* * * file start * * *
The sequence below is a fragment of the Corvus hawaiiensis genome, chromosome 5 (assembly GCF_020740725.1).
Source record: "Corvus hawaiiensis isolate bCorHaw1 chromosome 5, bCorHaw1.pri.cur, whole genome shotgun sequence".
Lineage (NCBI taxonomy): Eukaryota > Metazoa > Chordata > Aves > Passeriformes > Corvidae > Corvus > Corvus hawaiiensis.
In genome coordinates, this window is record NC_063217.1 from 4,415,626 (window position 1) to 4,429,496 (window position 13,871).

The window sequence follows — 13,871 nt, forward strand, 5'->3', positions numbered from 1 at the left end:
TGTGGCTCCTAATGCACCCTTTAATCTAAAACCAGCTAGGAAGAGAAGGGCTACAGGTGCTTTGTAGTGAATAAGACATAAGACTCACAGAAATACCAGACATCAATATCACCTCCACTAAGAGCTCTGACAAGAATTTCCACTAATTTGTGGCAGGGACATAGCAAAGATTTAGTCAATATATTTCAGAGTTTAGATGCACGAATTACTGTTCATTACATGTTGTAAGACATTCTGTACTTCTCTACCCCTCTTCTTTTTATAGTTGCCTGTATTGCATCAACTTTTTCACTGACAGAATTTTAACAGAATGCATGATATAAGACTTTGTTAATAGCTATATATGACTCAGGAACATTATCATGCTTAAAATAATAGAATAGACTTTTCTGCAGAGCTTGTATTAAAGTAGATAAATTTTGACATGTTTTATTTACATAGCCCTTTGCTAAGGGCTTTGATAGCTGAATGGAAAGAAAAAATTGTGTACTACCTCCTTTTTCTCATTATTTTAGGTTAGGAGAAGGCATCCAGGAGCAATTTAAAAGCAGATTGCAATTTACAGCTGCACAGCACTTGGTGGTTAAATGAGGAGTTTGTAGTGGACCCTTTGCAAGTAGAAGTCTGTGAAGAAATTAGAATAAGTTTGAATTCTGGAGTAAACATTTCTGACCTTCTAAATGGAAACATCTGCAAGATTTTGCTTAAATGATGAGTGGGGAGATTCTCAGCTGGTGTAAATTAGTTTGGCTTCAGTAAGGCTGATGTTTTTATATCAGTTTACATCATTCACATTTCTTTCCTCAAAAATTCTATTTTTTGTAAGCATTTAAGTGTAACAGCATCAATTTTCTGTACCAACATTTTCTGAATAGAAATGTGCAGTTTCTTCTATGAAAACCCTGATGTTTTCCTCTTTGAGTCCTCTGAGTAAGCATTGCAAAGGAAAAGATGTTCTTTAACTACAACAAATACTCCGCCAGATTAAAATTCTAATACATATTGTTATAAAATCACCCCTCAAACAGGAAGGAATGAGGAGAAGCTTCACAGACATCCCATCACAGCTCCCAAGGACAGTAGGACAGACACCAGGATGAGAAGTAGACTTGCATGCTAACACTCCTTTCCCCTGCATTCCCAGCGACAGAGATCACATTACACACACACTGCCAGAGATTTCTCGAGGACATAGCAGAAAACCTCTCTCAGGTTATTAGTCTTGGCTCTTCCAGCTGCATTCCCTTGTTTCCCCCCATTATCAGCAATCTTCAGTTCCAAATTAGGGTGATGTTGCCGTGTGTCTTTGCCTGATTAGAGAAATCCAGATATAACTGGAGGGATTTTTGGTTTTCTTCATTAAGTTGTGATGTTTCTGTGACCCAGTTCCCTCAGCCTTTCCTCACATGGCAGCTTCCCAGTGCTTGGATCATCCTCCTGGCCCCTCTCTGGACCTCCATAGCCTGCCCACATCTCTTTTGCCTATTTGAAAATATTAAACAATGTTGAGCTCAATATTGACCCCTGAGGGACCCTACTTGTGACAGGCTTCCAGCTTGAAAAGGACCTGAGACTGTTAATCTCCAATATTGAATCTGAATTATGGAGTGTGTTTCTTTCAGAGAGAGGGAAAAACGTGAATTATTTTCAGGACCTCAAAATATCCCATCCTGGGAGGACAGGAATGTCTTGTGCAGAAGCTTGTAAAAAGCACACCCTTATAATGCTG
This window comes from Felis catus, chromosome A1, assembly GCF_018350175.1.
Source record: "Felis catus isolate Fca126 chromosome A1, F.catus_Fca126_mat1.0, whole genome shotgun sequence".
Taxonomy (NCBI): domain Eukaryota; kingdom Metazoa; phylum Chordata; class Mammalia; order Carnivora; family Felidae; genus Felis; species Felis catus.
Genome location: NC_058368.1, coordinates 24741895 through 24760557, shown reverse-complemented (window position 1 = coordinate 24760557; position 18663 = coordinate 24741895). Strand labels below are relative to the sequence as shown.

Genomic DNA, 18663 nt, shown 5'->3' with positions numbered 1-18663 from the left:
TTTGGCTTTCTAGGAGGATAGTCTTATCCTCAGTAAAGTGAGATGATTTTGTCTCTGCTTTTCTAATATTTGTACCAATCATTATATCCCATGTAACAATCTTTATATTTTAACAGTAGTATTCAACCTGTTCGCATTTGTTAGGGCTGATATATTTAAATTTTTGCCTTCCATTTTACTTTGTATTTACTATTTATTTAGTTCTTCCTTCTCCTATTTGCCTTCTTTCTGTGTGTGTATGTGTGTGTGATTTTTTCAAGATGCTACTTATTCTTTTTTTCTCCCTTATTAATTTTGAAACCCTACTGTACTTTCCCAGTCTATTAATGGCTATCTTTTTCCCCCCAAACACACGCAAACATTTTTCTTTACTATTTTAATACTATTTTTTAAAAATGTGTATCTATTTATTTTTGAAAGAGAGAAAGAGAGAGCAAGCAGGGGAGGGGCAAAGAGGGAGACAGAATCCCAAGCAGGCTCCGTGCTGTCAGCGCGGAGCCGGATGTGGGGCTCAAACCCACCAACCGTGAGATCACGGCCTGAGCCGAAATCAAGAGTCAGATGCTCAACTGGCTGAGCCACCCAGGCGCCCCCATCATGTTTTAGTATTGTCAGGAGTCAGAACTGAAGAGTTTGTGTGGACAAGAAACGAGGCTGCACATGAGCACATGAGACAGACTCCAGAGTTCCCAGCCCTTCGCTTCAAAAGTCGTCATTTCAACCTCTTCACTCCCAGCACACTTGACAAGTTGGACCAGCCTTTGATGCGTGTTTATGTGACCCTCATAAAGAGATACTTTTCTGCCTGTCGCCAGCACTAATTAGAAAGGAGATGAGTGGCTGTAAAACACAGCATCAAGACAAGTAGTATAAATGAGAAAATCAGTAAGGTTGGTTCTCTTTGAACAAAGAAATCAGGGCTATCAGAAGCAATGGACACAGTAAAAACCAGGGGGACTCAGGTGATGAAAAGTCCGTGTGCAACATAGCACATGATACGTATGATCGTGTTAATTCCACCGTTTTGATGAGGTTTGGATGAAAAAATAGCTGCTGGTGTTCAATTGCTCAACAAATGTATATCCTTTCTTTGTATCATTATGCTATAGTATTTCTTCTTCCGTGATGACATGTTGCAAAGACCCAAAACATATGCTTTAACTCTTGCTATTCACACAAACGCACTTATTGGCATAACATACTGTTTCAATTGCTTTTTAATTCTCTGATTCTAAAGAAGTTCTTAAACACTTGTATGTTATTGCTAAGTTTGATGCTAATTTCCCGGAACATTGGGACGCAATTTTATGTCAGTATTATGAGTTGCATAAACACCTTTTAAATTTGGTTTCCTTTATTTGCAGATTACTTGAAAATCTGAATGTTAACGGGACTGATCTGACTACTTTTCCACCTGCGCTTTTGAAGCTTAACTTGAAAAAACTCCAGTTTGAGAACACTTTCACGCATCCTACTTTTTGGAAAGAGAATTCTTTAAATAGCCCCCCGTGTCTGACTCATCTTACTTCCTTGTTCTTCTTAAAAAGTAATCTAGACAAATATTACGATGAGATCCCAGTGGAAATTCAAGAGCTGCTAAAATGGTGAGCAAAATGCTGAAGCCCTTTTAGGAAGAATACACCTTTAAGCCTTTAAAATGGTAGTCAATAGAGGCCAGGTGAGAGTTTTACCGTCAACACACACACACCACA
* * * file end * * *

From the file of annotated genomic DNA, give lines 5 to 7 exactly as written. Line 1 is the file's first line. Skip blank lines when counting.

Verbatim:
The window sequence follows — 13,871 nt, forward strand, 5'->3', positions numbered from 1 at the left end:
TGTGGCTCCTAATGCACCCTTTAATCTAAAACCAGCTAGGAAGAGAAGGGCTACAGGTGCTTTGTAGTGAATAAGACATAAGACTCACAGAAATACCAGACATCAATATCACCTCCACTAAGAGCTCTGACAAGAATTTCCACTAATTTGTGGCAGGGACATAGCAAAGATTTAGTCAATATATTTCAGAGTTTAGATGCACGAATTACTGTTCATTACATGTTGTAAGACATTCTGTACTTCTCTACCCCTCTTCTTTTTATAGTTGCCTGTATTGCATCAACTTTTTCACTGACAGAATTTTAACAGAATGCATGATATAAGACTTTGTTAATAGCTATATATGACTCAGGAACATTATCATGCTTAAAATAATAGAATAGACTTTTCTGCAGAGCTTGTATTAAAGTAGATAAATTTTGACATGTTTTATTTACATAGCCCTTTGCTAAGGGCTTTGATAGCTGAATGGAAAGAAAAAATTGTGTACTACCTCCTTTTTCTCATTATTTTAGGTTAGGAGAAGGCATCCAGGAGCAATTTAAAAGCAGATTGCAATTTACAGCTGCACAGCACTTGGTGGTTAAATGAGGAGTTTGTAGTGGACCCTTTGCAAGTAGAAGTCTGTGAAGAAATTAGAATAAGTTTGAATTCTGGAGTAAACATTTCTGACCTTCTAAATGGAAACATCTGCAAGATTTTGCTTAAATGATGAGTGGGGAGATTCTCAGCTGGTGTAAATTAGTTTGGCTTCAGTAAGGCTGATGTTTTTATATCAGTTTACATCATTCACATTTCTTTCCTCAAAAATTCTATTTTTTGTAAGCATTTAAGTGTAACAGCATCAATTTTCTGTACCAACATTTTCTGAATAGAAATGTGCAGTTTCTTCTATGAAAACCCTGATGTTTTCCTCTTTGAGTCCTCTGAGTAAGCATTGCAAAGGAAAAGATGTTCTTTAACTACAACAAATACTCCGCCAGATTAAAATTCTAATACATATTGTTATAAAATCACCCCTCAAACAGGAAGGAATGAGGAGAAGCTTCACAGACATCCCATCACAGCTCCCAAGGACAGTAGGACAGACACCAGGATGAGAAGTAGACTTGCATGCTAACACTCCTTTCCCCTGCATTCCCAGCGACAGAGATCACATTACACACACACTGCCAGAGATTTCTCGAGGACATAGCAGAAAACCTCTCTCAGGTTATTAGTCTTGGCTCTTCCAGCTGCATTCCCTTGTTTCCCCCCATTATCAGCAATCTTCAGTTCCAAATTAGGGTGATGTTGCCGTGTGTCTTTGCCTGATTAGAGAAATCCAGATATAACTGGAGGGATTTTTGGTTTTCTTCATTAAGTTGTGATGTTTCTGTGACCCAGTTCCCTCAGCCTTTCCTCACATGGCAGCTTCCCAGTGCTTGGATCATCCTCCTGGCCCCTCTCTGGACCTCCATAGCCTGCCCACATCTCTTTTGCCTATTTGAAAATATTAAACAATGTTGAGCTCAATATTGACCCCTGAGGGACCCTACTTGTGACAGGCTTCCAGCTTGAAAAGGACCTGAGACTGTTAATCTCCAATATTGAATCTGAATTATGGAGTGTGTTTCTTTCAGAGAGAGGGAAAAACGTGAATTATTTTCAGGACCTCAAAATATCCCATCCTGGGAGGACAGGAATGTCTTGTGCAGAAGCTTGTAAAAAGCACACCCTTATAATGCTG
This window comes from Felis catus, chromosome A1, assembly GCF_018350175.1.